Lead Like a Pirate: Be Democratic

Lead like a pirate

“Every man has a vote in the affairs of the moment.”

You may think that this is some quote from one of America’s founding fathers or from a Greek philosopher speaking about democracy.  Actually, it comes from a much less idealistic source. This quote is the first rule in Captain Bartholomew Roberts’ pirate code that guarantees a man’s right to participate in the selection of the captain and other officials on the ship.  And while you may ask yourself, “What can I learn from a rugged, foul man with a peg leg and an eye patch?”, the truth is modern leaders can learn a lot from pirates.

I read many business and leadership books for both work and leisure. One subject they all have in common is that they write about “good” leaders and companies.  But we are kidding ourselves if we think that only moral people make “good leaders”. The reality is that many effective leaders are unsavoury people. Pirates, dictators, cult leaders: all have committed horrible acts while effectively leading their organizations.

For this reason, a few times this year, I will be writing articles to examine what we can learn from “bad” people who at the same time were effective leaders.  At a bare minimum, it should be more interesting than reading another article on the creative genius or the business management skills of esteemed individuals. So I hope you enjoy this “Bad” Leadership series.

Lead like a pirate

Captain Bartholomew Roberts

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Little is known of the early life of Captain Bartolomew Roberts other than in 1682 he was born in Wales with the birth name, John Roberts.  At the age of 13, he went to sea and worked primarily on slave ships. In June of 1719, after his ship was captured by pirates, he was forced to join the pirate crew.  Roberts was said to be a reluctant convert to the piratical way of life, but eventually he began to see the advantages of the liberty and power that being a pirate provided.  He quickly became a valued member of the crew, most likely due to him serving under another Welsh captain.

His new life as a pirate was not without risk. A few months after his capture, the captain onboard was killed in a raid.  The crew, following the rules of their ship, held new elections. Surprisingly, Roberts was elected the new captain (Historians think it was due to his navigational abilities).  Almost immediately, Captain Roberts led the crew to avenge the death of the previous one, plundered the island of Principe, and captured two merchant ships.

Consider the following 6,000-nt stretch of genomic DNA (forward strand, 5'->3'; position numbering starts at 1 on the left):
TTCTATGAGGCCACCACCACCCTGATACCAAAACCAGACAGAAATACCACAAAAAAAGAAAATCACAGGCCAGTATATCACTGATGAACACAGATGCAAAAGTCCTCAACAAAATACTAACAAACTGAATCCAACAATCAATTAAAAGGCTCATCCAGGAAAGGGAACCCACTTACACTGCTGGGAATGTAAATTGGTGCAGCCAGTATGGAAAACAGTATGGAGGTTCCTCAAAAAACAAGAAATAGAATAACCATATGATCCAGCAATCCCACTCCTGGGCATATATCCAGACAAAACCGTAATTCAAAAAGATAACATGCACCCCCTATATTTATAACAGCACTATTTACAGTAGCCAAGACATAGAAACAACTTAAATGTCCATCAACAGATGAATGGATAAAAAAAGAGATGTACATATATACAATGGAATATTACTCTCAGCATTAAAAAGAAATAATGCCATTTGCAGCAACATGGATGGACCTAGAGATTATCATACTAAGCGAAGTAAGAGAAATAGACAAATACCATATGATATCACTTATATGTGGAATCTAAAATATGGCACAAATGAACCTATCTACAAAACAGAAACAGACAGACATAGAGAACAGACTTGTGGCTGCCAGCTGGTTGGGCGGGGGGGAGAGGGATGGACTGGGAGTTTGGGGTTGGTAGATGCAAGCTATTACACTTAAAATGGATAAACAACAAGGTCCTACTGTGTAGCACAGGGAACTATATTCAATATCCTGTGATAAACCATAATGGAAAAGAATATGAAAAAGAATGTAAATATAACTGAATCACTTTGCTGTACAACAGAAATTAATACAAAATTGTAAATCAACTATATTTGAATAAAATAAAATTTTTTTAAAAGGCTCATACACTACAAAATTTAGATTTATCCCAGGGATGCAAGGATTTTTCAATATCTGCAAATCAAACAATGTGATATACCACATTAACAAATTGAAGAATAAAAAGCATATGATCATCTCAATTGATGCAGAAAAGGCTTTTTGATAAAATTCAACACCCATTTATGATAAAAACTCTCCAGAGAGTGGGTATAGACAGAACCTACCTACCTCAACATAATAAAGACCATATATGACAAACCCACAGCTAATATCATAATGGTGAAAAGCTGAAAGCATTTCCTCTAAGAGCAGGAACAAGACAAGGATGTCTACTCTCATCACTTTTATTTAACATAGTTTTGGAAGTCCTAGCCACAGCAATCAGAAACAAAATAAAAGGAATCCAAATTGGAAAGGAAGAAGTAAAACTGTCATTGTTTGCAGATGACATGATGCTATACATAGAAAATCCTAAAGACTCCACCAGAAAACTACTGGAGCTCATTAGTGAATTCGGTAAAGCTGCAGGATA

Captain Roberts may have started as a reluctant pirate, but he grew to become the most successful one during the Golden Age of Piracy (1650s-1730s). Ultimately, he captured over 400 vessels without wavering from his views on crew empowerment. His crew continued to vote on their strategic destinations and the running of the ship. Captain Roberts wasn’t a dictator whipping his crew into shape.  He treated them like they were his equals: he was one of them.

Lead like a pirate

Pirates were democratic before America

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Captain Roberts’ ship was incredibly democratic in how it ran, but what is surprising is that almost all pirate ships were run this way.  I had previously thought of pirate captains ruling with an iron first, choosing to shoot first and ask questions later. But the reality was that the majority of pirate ships elected their captains and leaders.  Every member of the crew had an equal vote in who was going to lead them. And just as surprisingly, a leader could be voted out by the crew.  

In essence, staying at their post was dependent on what their crew thought.  Plans on where to sail next and strategies on whom to attack next were not solo decisions the captain could just take himself.  He needed to engage his crew, and together, they would vote on all big decisions. These leaders did not think of themselves as task masters or authoritarians, or distinct from the people they were leading.  Pirate captains considered themselves as leaders among equals.

I think this attitude should be emulated by modern day leaders.  Too many treat their leadership roles as giving them total power. “I’m the boss, so people will need to do what I say.”  But this wasn’t the piratical way. Pirate captains had to convince their crews that their strategies or plans were the right ones.  They had to communicate in a way that gained followers. It was much more leadership through inspiration rather than rank or title.

How often do your senior leaders seek input on strategic decisions from front-line employees?  Does your team make strategic decisions by building alignment with team members? And if your team is aligning around strategic decisions, how much input and feedback are you gathering from the teams below yours?  If your company is like most, you probably aren’t seeking input on your strategy from all levels within the company.

Lead like a pirate

What does listening to all employees look like?